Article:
CMSI Climate Justice Seminar Series Begins November 30th

CMSI Climate Justice Seminar Series

The first seminar in CMSI's new Climate Justice Seminar Series will be on November 30th at 1 pm and will feature speaker Dr. Ayana Elizabeth Johnson in a moderated discussion with Ph.D. Candidate Carina Fish.

About the Series:

While scientists have produced a wealth of knowledge about climate change, the incorporation of climate science knowledge into plans for the future is less robust. Additionally, as both the science of climate change and the resiliency plans to address it are conducted and implemented, biases and inequalities abound. What is deemed worthy to be researched and funded? What, where, and who are invested in to mitigate the impacts of climate change? These questions and their answers are brokered by those in power and with the most resources. Communities of all types face climate change risks, but as historically underserved and marginalized communities disproportionally bear the negative impacts of environmental policy decisions and practices, so too will they bear the brunt of adverse climate change impacts. These communities have long been organizing, demanding to be heard and invested in. 

This virtual seminar and workshop series will explore how scientists can leverage their training and expertise to support the climate justice movement. The climate justice movement frames climate change not just as an environmental issue, but as a moral imperative to ensure that the needs of all people- regardless of race, geography or socioeconomic status- are included in the decisions about and solutions to climate change.

Register for the event here

 

Climate Justice Seminar Series Nov 30th featuring speaker Dr. Ayana Elizabeth Johnson

About The Speaker:

Dr. Ayana Elizabeth Johnson is a marine biologist, policy expert, writer, and Brooklyn native. She is founder of Urban Ocean Lab, a think tank for coastal cities, and is co-creator and co-host of the Spotify/Gimlet podcast How to Save a Planet. With Dr. Katharine Wilkinson, she co-edited the anthology All We Can Save, and co-founded The All We Can Save Project.

Recently, Ayana co-created the Blue New Deal, a roadmap for including the ocean in climate policy. For three years, she taught a seminar on urban ocean conservation as an adjunct professor at New York University. She curates and hosts the Science & Society series at Pioneer Works in Brooklyn.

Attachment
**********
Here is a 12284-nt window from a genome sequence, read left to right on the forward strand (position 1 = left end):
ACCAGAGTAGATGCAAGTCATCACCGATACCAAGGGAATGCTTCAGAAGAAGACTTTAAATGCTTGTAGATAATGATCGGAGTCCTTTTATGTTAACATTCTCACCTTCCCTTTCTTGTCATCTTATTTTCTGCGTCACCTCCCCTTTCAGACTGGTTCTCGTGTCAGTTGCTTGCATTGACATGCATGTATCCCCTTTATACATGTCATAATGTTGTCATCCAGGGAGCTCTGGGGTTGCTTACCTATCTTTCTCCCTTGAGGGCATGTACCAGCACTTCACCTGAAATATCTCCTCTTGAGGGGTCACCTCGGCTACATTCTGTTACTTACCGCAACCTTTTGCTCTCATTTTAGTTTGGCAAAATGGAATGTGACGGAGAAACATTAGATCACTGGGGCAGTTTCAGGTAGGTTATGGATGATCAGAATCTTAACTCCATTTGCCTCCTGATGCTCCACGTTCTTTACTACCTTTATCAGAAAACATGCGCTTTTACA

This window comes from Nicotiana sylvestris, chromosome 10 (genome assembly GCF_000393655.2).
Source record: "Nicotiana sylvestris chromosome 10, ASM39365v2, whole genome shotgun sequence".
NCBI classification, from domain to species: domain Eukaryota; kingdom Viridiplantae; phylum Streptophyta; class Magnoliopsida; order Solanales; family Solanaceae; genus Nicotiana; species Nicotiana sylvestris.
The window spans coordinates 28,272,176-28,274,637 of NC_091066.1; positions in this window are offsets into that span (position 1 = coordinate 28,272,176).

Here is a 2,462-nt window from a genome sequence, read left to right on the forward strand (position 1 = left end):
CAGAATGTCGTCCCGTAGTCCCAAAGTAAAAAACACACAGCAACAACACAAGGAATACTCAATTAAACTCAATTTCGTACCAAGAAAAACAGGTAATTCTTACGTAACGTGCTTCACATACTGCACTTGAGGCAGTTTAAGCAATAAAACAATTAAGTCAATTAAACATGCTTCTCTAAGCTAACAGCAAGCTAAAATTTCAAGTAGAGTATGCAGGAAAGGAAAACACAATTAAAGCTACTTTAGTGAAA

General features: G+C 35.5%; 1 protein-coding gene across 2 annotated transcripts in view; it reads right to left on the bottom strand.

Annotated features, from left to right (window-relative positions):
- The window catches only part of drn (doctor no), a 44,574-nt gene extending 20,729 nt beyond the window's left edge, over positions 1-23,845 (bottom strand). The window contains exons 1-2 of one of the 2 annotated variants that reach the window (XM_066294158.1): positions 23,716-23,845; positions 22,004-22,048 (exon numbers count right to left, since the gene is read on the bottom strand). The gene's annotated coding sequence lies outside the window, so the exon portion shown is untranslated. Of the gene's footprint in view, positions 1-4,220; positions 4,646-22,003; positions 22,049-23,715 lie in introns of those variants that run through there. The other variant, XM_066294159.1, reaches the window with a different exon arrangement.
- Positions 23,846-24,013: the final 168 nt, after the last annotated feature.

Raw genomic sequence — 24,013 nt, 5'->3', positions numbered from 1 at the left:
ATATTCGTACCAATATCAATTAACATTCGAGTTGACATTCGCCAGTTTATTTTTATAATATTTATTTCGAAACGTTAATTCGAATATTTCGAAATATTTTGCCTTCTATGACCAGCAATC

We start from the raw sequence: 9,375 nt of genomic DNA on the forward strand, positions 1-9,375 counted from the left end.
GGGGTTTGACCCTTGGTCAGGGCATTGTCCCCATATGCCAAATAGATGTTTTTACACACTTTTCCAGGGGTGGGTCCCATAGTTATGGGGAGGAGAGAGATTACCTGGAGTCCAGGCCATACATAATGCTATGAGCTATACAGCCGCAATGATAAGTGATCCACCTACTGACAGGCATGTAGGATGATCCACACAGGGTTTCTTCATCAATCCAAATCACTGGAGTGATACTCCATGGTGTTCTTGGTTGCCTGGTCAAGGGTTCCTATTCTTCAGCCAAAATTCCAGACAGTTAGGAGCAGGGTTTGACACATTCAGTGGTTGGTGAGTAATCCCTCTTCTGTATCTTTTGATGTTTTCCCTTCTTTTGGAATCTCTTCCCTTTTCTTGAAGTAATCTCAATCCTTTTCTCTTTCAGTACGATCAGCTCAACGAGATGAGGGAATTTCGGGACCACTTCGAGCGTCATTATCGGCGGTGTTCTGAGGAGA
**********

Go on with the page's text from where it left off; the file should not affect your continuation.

Previously, as executive director of the Waitt Institute, Ayana co-founded the Blue Halo Initiative and led the Caribbean’s first successful island-wide ocean zoning effort, resulting in the protection of one-third of Barbuda’s coastal waters. She then led the growth of this initiative, launching it on Curaçao and Montserrat, in partnership with the governments and stakeholders. Prior, Ayana was Director of Science and Solutions at the Waitt Foundation, managing a diverse portfolio of ocean grants. She has also held policy positions in the National Oceanic and Atmospheric Administration (NOAA) and the Environmental Protection Agency (EPA).

Her volunteer work focuses on building community. Ayana was co-director of partnerships for the March for Science, creating a coalition of over 300 organizations that inspired over 1 million people around the world to take to the streets to support the role of science in policymaking. She serves on the board of directors for the Billion Oyster ProjectGreenWave, and World Surf League's PURE, on the advisory boards of Environmental Voter Project, Evergreen Action, Scientific American, Science Sandbox, Azul, and Oceanic Global, and as a fellow at The Explorers Club. To develop a local network of ocean professionals, she founded Team Ocean NYC. She is a committed mentor for next generation conservation leaders.

Ayana earned a B.A. from Harvard University in Environmental Science and Public Policy, and a Ph.D. from Scripps Institution of Oceanography in marine biology, with a dissertation on the ecology, socio-economics, and policy of sustainably managing coral reefs. For her research, she was awarded fellowships from the National Science Foundation, Switzer Foundation, and American Association of University Women. The fish trap she invented to reduce bycatch won the first Rare/National Geographic Solution Search. She has been a resident at TED, a scholar at the Aspen Institute, a fellow at Emerson Collective, a science scholar at Pioneer Works, and named to the Grist 50, UCSD 40 Under 40 Alumni, and Elle’s 27 Women Leading on Climate. Outside Magazine called her “the most influential marine biologist of our time.”

She is the proud daughter of a teacher/farmer and an architect/potter. Her work has been featured in The New York TimesThe Atlantic, Outside Magazine, and Nature magazine. Her op-eds have been published in The New York Times, Washington PostLos Angeles TimesThe Guardian, and Huffington Post, and she blogs on Scientific American. She is a passionate advocate for coastal communities, and builds solutions for ocean justice and our climate crisis. Find her @ayanaeliza.

This seminar series is sponsored by CIMEC and CMSI

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